The Five Niyamas
This week is An introduction to the five Niyamas, the second limb of the ‘Eight Limbs of Yoga’ and they refer to duties directed towards ourselves – inner observances. They are intended to help us build character. When we work with the Niyamas –we are guided from the grossest aspects of ourselves to the truth deep within.
1 Saucha (cleanliness)
Saucha can be translated as ‘cleanliness’, but it doesn’t just mean physical cleanliness. For example, cultivating Saucha gives us the ability to recognise the habits we have picked up in our life that no longer serve us. If we take our ‘bad’ habits on to the mat with us, then our practice becomes a lot harder, we have to sift through the ‘impurities’ or negativity we’ve picked up before reaping the benefits of yoga.
2 Santosha (contentment)
Santosha often translates as ‘contentment’, and is often easier said than done! A very common Vritti (fluctuation of the mind) that we all experience is “I’ll be happy when/if….” We can ease this Vritti by cultivating Santosha. Santosha encourages us to accept and appreciate what we have and what we are, right now. And from there we can move forward in our life and practise with more ease and contentment!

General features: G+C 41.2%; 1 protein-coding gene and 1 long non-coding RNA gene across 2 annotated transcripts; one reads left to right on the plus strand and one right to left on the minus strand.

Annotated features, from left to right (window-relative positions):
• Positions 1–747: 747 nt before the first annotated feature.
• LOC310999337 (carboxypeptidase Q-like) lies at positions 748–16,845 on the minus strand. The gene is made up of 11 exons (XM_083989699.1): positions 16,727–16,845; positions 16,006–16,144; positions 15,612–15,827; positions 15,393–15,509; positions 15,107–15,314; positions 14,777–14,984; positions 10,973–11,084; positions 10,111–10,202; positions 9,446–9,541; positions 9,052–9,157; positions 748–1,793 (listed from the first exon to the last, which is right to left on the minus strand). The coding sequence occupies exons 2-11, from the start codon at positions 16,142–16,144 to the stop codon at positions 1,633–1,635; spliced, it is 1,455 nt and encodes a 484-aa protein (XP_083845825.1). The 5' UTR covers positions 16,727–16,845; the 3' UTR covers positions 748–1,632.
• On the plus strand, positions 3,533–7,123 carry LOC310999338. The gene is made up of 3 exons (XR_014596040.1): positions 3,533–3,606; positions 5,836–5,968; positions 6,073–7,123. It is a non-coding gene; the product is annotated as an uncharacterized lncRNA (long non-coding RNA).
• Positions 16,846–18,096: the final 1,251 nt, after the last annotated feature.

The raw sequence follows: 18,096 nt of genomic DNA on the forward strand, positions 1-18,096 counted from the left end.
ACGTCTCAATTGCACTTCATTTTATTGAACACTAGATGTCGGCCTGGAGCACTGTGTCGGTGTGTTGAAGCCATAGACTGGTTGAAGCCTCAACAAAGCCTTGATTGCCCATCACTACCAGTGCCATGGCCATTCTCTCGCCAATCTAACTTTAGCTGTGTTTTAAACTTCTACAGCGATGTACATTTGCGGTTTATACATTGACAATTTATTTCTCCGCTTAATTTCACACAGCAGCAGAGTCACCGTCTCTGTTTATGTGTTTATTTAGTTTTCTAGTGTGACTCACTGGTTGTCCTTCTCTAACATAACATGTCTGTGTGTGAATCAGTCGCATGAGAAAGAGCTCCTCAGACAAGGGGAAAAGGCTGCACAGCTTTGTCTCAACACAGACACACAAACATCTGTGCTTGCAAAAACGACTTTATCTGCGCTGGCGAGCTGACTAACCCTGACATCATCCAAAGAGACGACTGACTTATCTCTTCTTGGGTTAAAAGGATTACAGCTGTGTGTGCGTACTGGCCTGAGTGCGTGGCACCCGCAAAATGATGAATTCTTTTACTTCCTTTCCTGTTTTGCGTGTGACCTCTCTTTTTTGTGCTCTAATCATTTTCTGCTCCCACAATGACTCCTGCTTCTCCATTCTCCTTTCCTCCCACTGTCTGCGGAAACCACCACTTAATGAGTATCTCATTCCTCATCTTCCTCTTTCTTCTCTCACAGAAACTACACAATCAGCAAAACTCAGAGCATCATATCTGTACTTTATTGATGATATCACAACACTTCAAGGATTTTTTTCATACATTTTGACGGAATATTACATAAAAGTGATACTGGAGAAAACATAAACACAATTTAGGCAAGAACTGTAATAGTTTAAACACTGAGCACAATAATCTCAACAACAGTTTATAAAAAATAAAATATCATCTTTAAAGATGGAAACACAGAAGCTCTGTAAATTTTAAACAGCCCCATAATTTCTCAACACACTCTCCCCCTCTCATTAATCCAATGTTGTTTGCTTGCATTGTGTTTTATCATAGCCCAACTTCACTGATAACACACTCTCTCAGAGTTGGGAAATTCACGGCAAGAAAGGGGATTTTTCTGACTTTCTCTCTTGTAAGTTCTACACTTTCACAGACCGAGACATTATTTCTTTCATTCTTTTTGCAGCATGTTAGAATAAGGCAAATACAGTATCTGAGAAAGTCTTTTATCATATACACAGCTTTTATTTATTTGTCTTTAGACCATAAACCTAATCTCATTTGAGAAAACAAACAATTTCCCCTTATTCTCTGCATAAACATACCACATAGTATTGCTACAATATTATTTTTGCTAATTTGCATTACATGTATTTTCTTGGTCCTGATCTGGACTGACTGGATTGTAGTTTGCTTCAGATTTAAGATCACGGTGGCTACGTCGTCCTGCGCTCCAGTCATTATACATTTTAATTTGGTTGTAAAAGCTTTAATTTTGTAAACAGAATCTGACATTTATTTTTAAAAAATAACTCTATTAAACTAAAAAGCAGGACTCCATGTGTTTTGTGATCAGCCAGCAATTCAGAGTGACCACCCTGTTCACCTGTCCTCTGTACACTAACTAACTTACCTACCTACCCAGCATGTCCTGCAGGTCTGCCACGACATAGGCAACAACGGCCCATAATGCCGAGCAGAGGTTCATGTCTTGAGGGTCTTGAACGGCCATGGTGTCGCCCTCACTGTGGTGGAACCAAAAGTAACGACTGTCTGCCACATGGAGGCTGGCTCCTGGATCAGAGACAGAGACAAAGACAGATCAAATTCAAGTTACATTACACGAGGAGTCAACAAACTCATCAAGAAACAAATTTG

3 Tapas (discipline)
Tapas can be translated into ‘discipline’ or ‘burning enthusiasm’. This Niyama helps us cultivate a sense of self discipline, passion and courage. Tapas has many meanings and how it’s expressed in you can be different to someone else’s experience. But essentially it is our inner wisdom that we sometimes ignore and it’s the fiery passion that feeds our sense of purpose!
4 Svadhyaya (self study)
Svadhyaya literally means ‘one’s own reading’ or ‘self-study’. Like Patanjali says “Study thyself, discover the divine”. Practicing self-reflection, observation and study of the self makes us more aware of the things we do that harm us, plus the things that serve us, bringing us in closer contact with our true self. Svadhyaya also encourages us to further educate ourselves in whatever inspires and fascinates us, deepening our own knowledge.
5 Isvara Pranidhana (surrendering to a higher power)
Isvara Pranidhana is often translated as ‘surrendering to God’. It may easier to interpret this as ‘surrendering to a higher power’ or simply letting go of our expectations. Do our best, be authentic and life live fully, but let go of the story and of our expectations. Cultivating Isvara Pranidhana in our life will ease the Vrittis that cause worry and stressful thoughts and offers us a chance to feel empowered in daily life.
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Next week’s article is about Asana (physical practice)